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Written by  :  SomeRandomHEFan (55)
Written on  :  May 13, 2020
Platform  :  Windows
Rating  :  2.67 Stars2.67 Stars2.67 Stars2.67 Stars2.67 Stars
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Summary

A solid edutainment game. Nothing more, nothing less.

The Good

This is the third and final entry in the Junior Field Trip series. Although it follows the exact same formula as last time, there are some notable improvements.

Said improvements are especially apparent in the graphical department. Not only is the linework more polished for the most part, but the coloring has notably more detail. By the standards of its time, a lot of the scenery actually looks rather nice. Furthermore, Buzzy's animation has gotten a lot better.

The encyclopedia is also a step up. Its entries tend to be more lengthy than before, with a few of them even having a second page. There are also new features for informing you of endangered animals as well as the geographic location of each and every one of the things it covers.

Like last time, there is also an abundance of clickpoints. They're not as wacky as some of the things that happen in Let's Explore the Airport, but there are still plenty of amusing surprises among them.

The game delivers in the minigame department, too. The unique educational minigame this time is Jungle Jumble. It's a very simple game in which you're supposed to unscramble the word you're told. Since many among the game's target audience are still learning how to spell, the game provides visual feedback in the form of a scrambled picture that gets increasingly unscrambled as you fix the word. Seeing how I'm way too old to need this feature, I can't personally attest to its efficiency, but I could see young children getting some enjoyment out of this. The non-educational minigame, Anteater Feeder, is a decently enjoyable shooting gallery with a fair amount of variety and a good balance of risk versus reward. It doesn't have an ending however. It simply stops naming levels after 100.

The Bad

All that said, this is still a Junior Field Trip, and so old problems with the series still remain. That is to say, the educational aspects of the game are rather dry and lacking in personality. And what little there is in the way of music isn't very good, though I will admit that Anteater Feeder's music is somewhat better than the rest.

The recurring minigames are pretty much the same as usual, although I found this version of Find It to be notably harder. Because the entire game takes place in three jungles, individual locations don't stick out as much as in previous games, which makes it harder to keep track of exactly where everything is.

Also, while most of the game's visuals are decent for their time, some of the images in the encyclopedia are drawn and colored far more realistically than the rest of the game. It makes for a jarring contrast and just looks creepy. Perhaps they didn't seem so bad back in the day, but graphics tend to age more quickly the more realistic they are. Plus, they're generally static, which feels like a step back from Let's Explore the Airport's occasionally animated encyclopedia images. Considering most of the images depict animals, animation could have worked really well here.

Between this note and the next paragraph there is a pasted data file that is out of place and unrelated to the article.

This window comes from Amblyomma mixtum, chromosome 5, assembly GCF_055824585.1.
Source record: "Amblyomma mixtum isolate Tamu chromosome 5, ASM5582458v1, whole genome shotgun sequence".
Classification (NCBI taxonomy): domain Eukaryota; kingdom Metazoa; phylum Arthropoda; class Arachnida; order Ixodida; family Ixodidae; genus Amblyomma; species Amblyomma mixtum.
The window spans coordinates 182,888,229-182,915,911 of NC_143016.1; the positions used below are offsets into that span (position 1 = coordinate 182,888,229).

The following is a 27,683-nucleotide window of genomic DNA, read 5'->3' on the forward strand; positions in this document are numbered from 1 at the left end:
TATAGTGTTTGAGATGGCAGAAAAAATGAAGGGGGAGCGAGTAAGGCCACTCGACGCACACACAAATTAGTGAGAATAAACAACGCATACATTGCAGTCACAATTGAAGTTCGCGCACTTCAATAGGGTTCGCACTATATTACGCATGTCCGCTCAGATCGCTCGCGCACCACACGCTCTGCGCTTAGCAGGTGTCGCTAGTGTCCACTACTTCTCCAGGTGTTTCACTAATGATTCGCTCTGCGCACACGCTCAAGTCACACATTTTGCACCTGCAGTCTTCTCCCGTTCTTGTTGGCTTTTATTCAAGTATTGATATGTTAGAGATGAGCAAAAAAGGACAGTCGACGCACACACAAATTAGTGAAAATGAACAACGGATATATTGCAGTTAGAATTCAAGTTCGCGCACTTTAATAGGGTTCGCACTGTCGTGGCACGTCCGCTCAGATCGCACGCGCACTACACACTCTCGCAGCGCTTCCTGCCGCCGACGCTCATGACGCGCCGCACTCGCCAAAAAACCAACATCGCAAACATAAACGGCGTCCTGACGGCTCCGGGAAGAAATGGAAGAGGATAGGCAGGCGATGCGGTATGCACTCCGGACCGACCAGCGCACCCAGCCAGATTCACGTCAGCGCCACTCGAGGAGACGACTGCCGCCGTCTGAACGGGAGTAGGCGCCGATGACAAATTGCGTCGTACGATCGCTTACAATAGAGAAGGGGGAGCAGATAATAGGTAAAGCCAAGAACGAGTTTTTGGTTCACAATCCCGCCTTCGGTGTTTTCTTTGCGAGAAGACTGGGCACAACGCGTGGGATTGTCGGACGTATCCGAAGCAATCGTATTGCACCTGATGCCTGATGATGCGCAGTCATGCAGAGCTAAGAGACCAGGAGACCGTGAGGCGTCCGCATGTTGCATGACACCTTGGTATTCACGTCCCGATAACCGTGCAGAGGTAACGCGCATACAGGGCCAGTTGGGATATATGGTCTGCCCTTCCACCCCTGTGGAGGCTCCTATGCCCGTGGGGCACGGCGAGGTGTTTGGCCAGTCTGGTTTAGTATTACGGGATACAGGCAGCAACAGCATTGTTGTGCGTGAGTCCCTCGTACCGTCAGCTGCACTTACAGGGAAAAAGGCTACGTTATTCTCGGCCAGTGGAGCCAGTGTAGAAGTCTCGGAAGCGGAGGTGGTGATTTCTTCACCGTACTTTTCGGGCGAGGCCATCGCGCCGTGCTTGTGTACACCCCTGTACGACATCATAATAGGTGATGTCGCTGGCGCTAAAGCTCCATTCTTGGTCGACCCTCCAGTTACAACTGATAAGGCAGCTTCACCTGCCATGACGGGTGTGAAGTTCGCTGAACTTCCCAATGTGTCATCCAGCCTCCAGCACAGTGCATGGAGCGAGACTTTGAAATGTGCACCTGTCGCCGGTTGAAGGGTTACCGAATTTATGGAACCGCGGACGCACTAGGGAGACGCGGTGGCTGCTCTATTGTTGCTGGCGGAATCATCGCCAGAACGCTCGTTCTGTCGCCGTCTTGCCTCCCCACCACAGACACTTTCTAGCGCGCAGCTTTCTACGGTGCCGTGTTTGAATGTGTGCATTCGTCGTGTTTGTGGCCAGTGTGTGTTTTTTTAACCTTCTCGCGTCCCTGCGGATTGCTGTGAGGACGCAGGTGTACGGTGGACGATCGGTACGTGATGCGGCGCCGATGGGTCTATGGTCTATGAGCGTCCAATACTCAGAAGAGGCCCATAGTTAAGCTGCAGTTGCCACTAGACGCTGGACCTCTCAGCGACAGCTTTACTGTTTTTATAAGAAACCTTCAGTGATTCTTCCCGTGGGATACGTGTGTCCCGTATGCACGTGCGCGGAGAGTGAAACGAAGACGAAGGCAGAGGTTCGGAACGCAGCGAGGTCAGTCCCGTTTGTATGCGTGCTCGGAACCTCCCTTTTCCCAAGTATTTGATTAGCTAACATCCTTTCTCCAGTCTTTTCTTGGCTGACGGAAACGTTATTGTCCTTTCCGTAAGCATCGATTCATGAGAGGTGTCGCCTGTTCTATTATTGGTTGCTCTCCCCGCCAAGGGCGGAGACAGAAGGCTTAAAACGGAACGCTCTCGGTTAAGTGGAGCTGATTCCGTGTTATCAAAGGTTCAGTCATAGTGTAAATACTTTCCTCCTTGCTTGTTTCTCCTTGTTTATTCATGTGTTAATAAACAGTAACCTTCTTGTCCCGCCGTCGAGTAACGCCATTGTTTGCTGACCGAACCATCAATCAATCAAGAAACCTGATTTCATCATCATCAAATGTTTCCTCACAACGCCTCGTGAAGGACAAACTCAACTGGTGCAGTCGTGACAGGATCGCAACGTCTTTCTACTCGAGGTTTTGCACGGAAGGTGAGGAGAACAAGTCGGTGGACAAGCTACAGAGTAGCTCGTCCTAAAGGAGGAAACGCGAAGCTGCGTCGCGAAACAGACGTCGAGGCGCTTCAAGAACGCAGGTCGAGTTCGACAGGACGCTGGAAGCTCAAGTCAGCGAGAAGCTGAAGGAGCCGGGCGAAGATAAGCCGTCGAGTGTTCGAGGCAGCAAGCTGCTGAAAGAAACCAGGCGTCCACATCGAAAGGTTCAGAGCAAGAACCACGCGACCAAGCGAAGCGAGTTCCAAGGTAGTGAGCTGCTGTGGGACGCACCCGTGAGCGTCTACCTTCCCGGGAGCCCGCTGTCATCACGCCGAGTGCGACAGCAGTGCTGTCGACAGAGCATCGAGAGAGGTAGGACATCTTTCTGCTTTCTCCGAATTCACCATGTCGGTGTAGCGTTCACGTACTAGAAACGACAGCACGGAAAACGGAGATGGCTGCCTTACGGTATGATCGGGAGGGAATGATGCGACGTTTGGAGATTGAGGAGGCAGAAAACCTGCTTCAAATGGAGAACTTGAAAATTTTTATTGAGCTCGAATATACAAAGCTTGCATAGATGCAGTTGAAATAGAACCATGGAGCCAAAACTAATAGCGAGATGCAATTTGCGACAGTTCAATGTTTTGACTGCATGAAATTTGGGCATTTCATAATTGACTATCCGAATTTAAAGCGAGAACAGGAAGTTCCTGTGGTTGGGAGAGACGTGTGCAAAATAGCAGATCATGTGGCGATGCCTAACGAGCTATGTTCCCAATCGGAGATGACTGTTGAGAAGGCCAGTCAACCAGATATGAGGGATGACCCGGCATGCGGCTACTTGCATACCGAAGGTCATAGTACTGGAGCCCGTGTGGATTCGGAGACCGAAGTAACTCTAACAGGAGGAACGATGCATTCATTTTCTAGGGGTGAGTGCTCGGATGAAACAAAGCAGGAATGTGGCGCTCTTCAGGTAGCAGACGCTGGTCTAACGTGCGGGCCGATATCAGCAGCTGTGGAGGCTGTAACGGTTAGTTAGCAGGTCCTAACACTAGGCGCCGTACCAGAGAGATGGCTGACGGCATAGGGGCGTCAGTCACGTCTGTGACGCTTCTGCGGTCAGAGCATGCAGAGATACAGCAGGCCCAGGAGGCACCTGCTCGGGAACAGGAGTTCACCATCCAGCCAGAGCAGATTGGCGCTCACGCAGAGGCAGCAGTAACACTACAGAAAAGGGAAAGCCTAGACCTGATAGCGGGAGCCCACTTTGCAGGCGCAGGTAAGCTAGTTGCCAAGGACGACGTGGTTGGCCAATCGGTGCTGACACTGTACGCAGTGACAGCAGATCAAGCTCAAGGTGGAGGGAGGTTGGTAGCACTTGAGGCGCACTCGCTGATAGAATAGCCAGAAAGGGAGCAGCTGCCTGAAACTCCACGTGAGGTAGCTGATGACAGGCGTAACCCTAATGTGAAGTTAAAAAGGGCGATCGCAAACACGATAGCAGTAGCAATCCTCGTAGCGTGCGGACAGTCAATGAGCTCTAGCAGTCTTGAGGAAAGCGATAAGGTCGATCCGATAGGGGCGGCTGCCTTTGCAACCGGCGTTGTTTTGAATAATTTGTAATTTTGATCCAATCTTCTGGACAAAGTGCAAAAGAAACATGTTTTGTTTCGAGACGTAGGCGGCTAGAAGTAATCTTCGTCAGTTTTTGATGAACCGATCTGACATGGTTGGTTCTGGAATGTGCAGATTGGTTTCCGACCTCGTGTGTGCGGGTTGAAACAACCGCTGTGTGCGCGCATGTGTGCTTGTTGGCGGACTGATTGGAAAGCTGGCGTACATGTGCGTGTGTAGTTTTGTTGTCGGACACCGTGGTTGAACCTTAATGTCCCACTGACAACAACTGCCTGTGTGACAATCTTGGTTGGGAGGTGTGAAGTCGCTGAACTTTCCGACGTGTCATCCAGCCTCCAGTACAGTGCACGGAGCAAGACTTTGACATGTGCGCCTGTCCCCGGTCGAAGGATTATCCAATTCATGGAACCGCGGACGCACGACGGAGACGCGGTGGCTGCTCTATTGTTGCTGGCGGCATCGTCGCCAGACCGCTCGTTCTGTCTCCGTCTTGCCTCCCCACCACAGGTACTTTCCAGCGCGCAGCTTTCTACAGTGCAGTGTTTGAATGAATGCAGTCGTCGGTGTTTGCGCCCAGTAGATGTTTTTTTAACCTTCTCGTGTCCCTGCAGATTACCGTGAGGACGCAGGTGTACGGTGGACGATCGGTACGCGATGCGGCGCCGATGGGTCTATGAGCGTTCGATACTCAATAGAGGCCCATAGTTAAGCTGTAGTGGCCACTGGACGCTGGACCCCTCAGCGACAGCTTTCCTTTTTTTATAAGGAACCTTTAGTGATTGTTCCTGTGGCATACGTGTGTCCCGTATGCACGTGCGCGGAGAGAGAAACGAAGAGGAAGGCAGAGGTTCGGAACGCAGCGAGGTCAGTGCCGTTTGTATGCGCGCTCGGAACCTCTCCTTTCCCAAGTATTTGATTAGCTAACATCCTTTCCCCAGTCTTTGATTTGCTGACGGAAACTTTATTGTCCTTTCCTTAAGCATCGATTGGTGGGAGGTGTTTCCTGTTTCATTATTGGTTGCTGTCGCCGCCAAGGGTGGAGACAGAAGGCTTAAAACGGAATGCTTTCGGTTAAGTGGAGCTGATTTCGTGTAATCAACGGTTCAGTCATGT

Finally, while the game does have plenty of interesting information about Jungles that I imagine even most adults don't know about, it's not free of factual errors. Some of the animals don't actually live where the game claims they do (for example, the antbird is native to Central and South America, not Africa). The script also falsely refers to venom as poison. It's possible that the writer just wanted to avoid confusing children with a word they may not know, but the difference between the two could have easily been explained in the encyclopedia.

The Bottom Line

Overall, this is a relatively solid edutainment game. Certainly better than Let's Explore the Farm, and arguably slightly better than Let's Explore the Airport as well. Its improvements over the latter outweigh its new flaws overall. That being said, all of the issues inherent to the general formula of the series still remain. It's not hard to see why these games are nowhere near as fondly remembered as the Junior Adventures and the Backyard Sports titles. At their core, they're simply fairly ordinary edutainment games. It's possible the series could have turned into something better, had Humongous Entertainment continued working on it, but I'm glad they invested their resources into other projects instead, as many of those would end up being far more memorable.